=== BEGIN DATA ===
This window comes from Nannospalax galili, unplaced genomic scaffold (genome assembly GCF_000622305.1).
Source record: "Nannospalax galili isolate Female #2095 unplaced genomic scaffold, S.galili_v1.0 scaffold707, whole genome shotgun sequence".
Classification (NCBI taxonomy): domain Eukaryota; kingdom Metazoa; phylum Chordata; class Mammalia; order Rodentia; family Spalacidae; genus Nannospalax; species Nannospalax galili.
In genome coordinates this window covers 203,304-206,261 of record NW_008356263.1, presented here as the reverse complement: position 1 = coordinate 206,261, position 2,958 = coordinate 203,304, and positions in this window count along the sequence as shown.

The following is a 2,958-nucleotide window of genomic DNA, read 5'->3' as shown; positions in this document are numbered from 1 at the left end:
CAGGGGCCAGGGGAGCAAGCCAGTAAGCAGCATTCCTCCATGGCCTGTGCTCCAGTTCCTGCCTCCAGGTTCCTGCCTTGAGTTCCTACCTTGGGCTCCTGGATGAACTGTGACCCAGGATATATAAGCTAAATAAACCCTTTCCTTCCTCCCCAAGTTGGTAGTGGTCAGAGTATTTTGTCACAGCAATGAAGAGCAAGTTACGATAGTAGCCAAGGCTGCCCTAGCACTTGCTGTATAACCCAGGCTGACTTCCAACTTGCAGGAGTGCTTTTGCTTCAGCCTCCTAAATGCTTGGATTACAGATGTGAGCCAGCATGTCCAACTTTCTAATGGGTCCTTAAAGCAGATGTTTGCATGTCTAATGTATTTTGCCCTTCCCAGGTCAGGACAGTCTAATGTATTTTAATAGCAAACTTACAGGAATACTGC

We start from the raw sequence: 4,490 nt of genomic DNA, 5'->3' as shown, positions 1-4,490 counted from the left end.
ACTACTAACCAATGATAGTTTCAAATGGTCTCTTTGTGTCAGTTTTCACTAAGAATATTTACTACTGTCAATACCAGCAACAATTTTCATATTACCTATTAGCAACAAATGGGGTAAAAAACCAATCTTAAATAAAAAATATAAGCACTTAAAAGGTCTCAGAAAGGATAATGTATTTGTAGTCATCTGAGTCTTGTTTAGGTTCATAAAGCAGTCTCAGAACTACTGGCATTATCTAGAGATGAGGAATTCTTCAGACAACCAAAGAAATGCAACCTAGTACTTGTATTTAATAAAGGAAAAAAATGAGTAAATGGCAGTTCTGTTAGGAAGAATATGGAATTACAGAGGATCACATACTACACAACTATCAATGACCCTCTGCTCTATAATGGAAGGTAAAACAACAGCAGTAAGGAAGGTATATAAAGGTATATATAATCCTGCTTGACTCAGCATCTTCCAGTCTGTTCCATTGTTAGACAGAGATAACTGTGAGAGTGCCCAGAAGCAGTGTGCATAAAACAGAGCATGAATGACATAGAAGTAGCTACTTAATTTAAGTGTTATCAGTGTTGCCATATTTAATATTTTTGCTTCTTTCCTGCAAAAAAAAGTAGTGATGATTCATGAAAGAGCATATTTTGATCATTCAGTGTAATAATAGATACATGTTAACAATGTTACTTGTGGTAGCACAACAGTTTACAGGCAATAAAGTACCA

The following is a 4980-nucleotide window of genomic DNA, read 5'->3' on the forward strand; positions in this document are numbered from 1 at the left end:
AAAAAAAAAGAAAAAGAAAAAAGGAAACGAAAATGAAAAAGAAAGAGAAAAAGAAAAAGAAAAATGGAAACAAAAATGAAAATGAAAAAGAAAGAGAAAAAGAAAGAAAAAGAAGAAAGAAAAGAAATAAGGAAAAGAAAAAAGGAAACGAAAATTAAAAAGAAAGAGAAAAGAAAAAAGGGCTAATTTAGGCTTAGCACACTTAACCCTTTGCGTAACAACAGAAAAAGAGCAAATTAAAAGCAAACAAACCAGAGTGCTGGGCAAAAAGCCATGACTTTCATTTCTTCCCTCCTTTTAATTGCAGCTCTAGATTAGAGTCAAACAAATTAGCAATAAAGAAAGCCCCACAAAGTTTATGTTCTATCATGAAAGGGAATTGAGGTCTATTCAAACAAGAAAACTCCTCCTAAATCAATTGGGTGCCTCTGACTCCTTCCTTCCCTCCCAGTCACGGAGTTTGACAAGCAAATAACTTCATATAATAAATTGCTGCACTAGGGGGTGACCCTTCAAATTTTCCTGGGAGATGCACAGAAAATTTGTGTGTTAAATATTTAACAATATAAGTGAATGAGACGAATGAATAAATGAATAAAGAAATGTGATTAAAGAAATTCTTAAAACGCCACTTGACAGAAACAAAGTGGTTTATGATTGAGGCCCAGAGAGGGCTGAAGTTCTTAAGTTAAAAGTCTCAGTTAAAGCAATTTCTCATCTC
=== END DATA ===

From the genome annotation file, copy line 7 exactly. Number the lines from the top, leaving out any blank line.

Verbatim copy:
We start from the raw sequence: 4,490 nt of genomic DNA, 5'->3' as shown, positions 1-4,490 counted from the left end.